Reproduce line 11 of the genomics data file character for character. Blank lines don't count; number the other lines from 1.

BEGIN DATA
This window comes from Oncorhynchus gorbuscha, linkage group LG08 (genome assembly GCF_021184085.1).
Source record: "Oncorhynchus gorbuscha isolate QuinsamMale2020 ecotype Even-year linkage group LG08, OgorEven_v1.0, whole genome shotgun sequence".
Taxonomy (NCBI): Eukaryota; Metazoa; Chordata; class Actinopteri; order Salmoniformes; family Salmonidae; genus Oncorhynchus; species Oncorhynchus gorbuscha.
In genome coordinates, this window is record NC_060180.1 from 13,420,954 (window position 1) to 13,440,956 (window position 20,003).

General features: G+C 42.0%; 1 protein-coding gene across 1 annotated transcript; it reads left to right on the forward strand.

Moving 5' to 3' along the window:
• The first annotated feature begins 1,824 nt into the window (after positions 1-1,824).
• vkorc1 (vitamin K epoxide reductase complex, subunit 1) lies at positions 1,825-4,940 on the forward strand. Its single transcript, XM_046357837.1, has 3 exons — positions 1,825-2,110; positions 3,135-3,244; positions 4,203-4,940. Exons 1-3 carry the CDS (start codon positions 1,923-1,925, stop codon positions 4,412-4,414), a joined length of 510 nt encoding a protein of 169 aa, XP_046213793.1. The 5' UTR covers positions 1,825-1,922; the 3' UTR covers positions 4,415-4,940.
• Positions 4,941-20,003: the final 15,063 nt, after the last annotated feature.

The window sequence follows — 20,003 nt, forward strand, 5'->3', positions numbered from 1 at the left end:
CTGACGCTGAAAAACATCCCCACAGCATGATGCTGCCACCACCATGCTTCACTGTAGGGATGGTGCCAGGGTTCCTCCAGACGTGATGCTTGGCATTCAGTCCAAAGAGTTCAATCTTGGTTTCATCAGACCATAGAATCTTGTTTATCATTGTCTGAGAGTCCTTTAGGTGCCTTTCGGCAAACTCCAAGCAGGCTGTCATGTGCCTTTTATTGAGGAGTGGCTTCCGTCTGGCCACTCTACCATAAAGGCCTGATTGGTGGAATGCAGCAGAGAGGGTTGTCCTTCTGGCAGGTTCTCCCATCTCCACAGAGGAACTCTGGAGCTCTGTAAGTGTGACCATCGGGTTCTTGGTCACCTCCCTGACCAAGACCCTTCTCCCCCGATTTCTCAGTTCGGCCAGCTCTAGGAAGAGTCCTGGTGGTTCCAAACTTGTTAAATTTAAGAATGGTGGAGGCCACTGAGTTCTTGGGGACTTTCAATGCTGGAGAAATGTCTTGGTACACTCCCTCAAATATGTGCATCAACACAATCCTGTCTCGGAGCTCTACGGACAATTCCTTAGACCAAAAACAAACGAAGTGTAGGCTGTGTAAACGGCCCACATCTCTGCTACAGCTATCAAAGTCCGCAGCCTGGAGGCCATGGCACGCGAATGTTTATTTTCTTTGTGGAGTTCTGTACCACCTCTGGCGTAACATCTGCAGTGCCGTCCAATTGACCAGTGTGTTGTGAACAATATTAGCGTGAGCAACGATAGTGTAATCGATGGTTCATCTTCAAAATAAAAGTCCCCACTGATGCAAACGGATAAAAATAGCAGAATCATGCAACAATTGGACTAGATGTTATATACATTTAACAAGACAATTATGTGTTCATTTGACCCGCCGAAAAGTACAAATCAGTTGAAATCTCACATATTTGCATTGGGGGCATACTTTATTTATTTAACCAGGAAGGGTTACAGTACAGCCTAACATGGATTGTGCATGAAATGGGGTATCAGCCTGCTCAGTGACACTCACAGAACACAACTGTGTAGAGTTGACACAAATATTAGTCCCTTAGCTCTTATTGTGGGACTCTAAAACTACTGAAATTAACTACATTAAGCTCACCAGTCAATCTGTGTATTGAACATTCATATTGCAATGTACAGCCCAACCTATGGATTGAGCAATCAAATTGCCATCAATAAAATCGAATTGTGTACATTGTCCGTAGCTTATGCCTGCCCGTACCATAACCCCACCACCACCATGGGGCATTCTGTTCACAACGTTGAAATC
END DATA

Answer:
CTGACGCTGAAAAACATCCCCACAGCATGATGCTGCCACCACCATGCTTCACTGTAGGGATGGTGCCAGGGTTCCTCCAGACGTGATGCTTGGCATTCAGTCCAAAGAGTTCAATCTTGGTTTCATCAGACCATAGAATCTTGTTTATCATTGTCTGAGAGTCCTTTAGGTGCCTTTCGGCAAACTCCAAGCAGGCTGTCATGTGCCTTTTATTGAGGAGTGGCTTCCGTCTGGCCACTCTACCATAAAGGCCTGATTGGTGGAATGCAGCAGAGAGGGTTGTCCTTCTGGCAGGTTCTCCCATCTCCACAGAGGAACTCTGGAGCTCTGTAAGTGTGACCATCGGGTTCTTGGTCACCTCCCTGACCAAGACCCTTCTCCCCCGATTTCTCAGTTCGGCCAGCTCTAGGAAGAGTCCTGGTGGTTCCAAACTTGTTAAATTTAAGAATGGTGGAGGCCACTGAGTTCTTGGGGACTTTCAATGCTGGAGAAATGTCTTGGTACACTCCCTCAAATATGTGCATCAACACAATCCTGTCTCGGAGCTCTACGGACAATTCCTTAGACCAAAAACAAACGAAGTGTAGGCTGTGTAAACGGCCCACATCTCTGCTACAGCTATCAAAGTCCGCAGCCTGGAGGCCATGGCACGCGAATGTTTATTTTCTTTGTGGAGTTCTGTACCACCTCTGGCGTAACATCTGCAGTGCCGTCCAATTGACCAGTGTGTTGTGAACAATATTAGCGTGAGCAACGATAGTGTAATCGATGGTTCATCTTCAAAATAAAAGTCCCCACTGATGCAAACGGATAAAAATAGCAGAATCATGCAACAATTGGACTAGATGTTATATACATTTAACAAGACAATTATGTGTTCATTTGACCCGCCGAAAAGTACAAATCAGTTGAAATCTCACATATTTGCATTGGGGGCATACTTTATTTATTTAACCAGGAAGGGTTACAGTACAGCCTAACATGGATTGTGCATGAAATGGGGTATCAGCCTGCTCAGTGACACTCACAGAACACAACTGTGTAGAGTTGACACAAATATTAGTCCCTTAGCTCTTATTGTGGGACTCTAAAACTACTGAAATTAACTACATTAAGCTCACCAGTCAATCTGTGTATTGAACATTCATATTGCAATGTACAGCCCAACCTATGGATTGAGCAATCAAATTGCCATCAATAAAATCGAATTGTGTACATTGTCCGTAGCTTATGCCTGCCCGTACCATAACCCCACCACCACCATGGGGCATTCTGTTCACAACGTTGAAATC